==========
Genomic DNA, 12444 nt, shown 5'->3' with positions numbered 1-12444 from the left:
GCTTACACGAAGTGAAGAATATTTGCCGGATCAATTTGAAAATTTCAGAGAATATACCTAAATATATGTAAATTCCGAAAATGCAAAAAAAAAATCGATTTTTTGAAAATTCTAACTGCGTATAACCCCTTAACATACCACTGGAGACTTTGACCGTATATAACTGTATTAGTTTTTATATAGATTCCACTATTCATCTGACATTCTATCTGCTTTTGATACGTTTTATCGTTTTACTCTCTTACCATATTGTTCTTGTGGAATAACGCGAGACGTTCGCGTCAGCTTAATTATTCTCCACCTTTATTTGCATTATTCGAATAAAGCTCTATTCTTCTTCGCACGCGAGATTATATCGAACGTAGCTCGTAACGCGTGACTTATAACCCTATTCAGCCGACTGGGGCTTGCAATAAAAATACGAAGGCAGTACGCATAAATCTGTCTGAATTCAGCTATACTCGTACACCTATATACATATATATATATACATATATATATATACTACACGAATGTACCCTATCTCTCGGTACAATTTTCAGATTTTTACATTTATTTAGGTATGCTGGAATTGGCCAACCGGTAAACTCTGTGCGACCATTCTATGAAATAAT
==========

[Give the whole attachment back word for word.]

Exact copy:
Genomic DNA, 12444 nt, shown 5'->3' with positions numbered 1-12444 from the left:
GCTTACACGAAGTGAAGAATATTTGCCGGATCAATTTGAAAATTTCAGAGAATATACCTAAATATATGTAAATTCCGAAAATGCAAAAAAAAAATCGATTTTTTGAAAATTCTAACTGCGTATAACCCCTTAACATACCACTGGAGACTTTGACCGTATATAACTGTATTAGTTTTTATATAGATTCCACTATTCATCTGACATTCTATCTGCTTTTGATACGTTTTATCGTTTTACTCTCTTACCATATTGTTCTTGTGGAATAACGCGAGACGTTCGCGTCAGCTTAATTATTCTCCACCTTTATTTGCATTATTCGAATAAAGCTCTATTCTTCTTCGCACGCGAGATTATATCGAACGTAGCTCGTAACGCGTGACTTATAACCCTATTCAGCCGACTGGGGCTTGCAATAAAAATACGAAGGCAGTACGCATAAATCTGTCTGAATTCAGCTATACTCGTACACCTATATACATATATATATATACATATATATATATACTACACGAATGTACCCTATCTCTCGGTACAATTTTCAGATTTTTACATTTATTTAGGTATGCTGGAATTGGCCAACCGGTAAACTCTGTGCGACCATTCTATGAAATAAT